My thoughts and activities in Dharamsala

Sunday, January 02, 2011


How does one digest a cold week comingled with melancholia, wonder, and minute lackadaisia? The normal kaleidoscope of sensations appeared subtle yet powerful as the week and thus the year of 2010 ended forever. The melancholia is hard to pin down; my mind was flooded with reviews of my pass from 1995 until now. I thoroughly looked at each memory and did my best to acknowledge the wealth of all those experiences and I tried to remember that in some way they had led me to where I am now. Another part to the melancholia, I think was because I have not felt sadness, for myself at least, in quite some time which is badass because since adolescence I have always been in the habit of cultivating that low-esteem, self-depreciating view, and now those emotions were keeping me in reality in a certain way, in a humbling way. It is as if the emotions themselves were telling me, “You have worked hard, but you are far from finished”. I know that this is probably not new many any of you but this has been a hard battle for me and it has been nice that I have not suffered from them until recently. I know that these and any emotions for that fact do not last forever and that is my joy and my weapon that will hopefully lead to the gradual elimination or influence of these emotions that I have harbored since high school. Ugh! How childish can I be? Even as an adult?

One day in class Gen la spoke briefly about meditation. It is quite apparent that most of my classmates do not meditate though I think that some of them will eventually take to the practice. He was talking about that how now a days in the western world, the word ‘meditation’ is connected to only a kind of relaxation period were the mind can just blank out. He said that this concept is severely flawed for he believed that such a concept implied that the mind did not have to do any work, where in fact it is the opposite. There is a lot of work involved, not just blissing out. He told the class that for beginners it is good to take a particular scriptural passage and contemplate over it, word by word, phrase by phrase. This suggestion is also popular in many other Indian religious traditions as well. He added that this practice is closely tied to the practice of memorization in its entirety. As one verbally recites the object to be memorized one can not help but not think about what one is memorizing. It is true in some sense, but I do feel that if the mind is more focused during the memorization session then that can turn into a powerful and insightful practice.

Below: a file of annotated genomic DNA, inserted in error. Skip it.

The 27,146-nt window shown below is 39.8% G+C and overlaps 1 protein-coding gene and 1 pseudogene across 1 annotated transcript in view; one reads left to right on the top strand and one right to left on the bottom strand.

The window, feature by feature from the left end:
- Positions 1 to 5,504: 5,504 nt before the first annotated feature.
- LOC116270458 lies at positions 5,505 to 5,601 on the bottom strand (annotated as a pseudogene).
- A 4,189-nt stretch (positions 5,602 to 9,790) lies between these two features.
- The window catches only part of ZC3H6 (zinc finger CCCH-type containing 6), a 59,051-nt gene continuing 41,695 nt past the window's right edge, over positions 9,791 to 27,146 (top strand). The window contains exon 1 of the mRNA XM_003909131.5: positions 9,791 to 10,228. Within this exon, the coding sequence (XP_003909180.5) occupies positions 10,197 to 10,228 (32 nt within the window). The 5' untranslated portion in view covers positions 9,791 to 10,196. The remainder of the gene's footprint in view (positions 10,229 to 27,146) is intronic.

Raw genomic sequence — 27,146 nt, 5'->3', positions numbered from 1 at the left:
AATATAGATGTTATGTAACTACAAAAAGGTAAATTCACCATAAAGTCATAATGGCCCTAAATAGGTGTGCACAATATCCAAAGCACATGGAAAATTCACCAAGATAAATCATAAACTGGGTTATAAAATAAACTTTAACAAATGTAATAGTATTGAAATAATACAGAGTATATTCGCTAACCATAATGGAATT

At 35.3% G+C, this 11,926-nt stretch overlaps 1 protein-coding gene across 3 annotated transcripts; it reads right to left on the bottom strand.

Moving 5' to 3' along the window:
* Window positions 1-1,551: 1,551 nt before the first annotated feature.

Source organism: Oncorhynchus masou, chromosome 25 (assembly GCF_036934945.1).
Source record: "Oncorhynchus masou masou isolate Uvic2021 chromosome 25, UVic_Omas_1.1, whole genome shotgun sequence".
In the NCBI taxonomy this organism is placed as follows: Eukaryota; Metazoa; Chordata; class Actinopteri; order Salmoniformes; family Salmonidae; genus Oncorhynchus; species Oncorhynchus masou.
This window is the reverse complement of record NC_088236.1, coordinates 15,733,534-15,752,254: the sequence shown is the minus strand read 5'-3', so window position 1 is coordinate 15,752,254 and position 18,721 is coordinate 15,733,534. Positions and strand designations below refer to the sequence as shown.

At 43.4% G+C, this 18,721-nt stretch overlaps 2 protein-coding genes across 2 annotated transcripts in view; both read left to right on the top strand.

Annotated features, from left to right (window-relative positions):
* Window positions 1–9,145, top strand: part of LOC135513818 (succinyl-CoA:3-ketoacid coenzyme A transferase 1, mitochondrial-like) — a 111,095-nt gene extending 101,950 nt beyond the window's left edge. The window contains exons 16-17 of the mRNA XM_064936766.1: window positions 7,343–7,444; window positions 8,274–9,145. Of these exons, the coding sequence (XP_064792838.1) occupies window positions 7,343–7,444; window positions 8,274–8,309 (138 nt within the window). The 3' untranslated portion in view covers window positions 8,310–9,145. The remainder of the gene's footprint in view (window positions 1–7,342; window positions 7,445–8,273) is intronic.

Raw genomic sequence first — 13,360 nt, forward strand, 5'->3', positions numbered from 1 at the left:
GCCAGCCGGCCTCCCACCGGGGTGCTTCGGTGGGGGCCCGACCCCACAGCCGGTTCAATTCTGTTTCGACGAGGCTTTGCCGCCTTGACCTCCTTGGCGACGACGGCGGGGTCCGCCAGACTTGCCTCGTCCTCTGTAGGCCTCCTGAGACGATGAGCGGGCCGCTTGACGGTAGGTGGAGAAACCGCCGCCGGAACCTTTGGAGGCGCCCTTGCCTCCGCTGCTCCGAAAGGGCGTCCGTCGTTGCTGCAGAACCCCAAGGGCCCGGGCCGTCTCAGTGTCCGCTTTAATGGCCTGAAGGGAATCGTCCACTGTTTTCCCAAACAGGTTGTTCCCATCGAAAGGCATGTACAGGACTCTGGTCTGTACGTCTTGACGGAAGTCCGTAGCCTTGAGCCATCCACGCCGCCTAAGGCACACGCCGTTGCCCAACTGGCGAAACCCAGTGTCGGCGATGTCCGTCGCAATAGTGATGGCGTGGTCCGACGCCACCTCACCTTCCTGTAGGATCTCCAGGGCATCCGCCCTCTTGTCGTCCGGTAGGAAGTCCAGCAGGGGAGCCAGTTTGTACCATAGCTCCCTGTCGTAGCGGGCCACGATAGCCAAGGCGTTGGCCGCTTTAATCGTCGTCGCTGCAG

When I am downloading my text I always bring my mind back to the object, just I would during meditation and though I might not understand what I am downloading at the time, when Gen la explains the passage I have it with a pretty good beginning clarity to start digging on the meaning. But there is a danger, I was warned by a senior international dialectics student that if one forces the mind during memorization instead of calmly and naturally bringing the mind back to the object there is a risk of suffering from ‘wind (rlung, vayu)’ disorder, which is similar to what we see in the west as a beginnings of a nervous breakdown. I remember when I started studying Tibetan at Cornell the summer of ’04 when someone pointed out to me that the bridge I was walking on which hovers over a high gorge was known to having at least one law school student per year jump into the gorge from all the stress of school; here that might have been considered as an untreated wind disorder. Anyways, I stopped and looked over the railing and hocked a big ole’ loogy over the side, I counted 20 seconds until it disappeared below me, that’s a long way down, boys!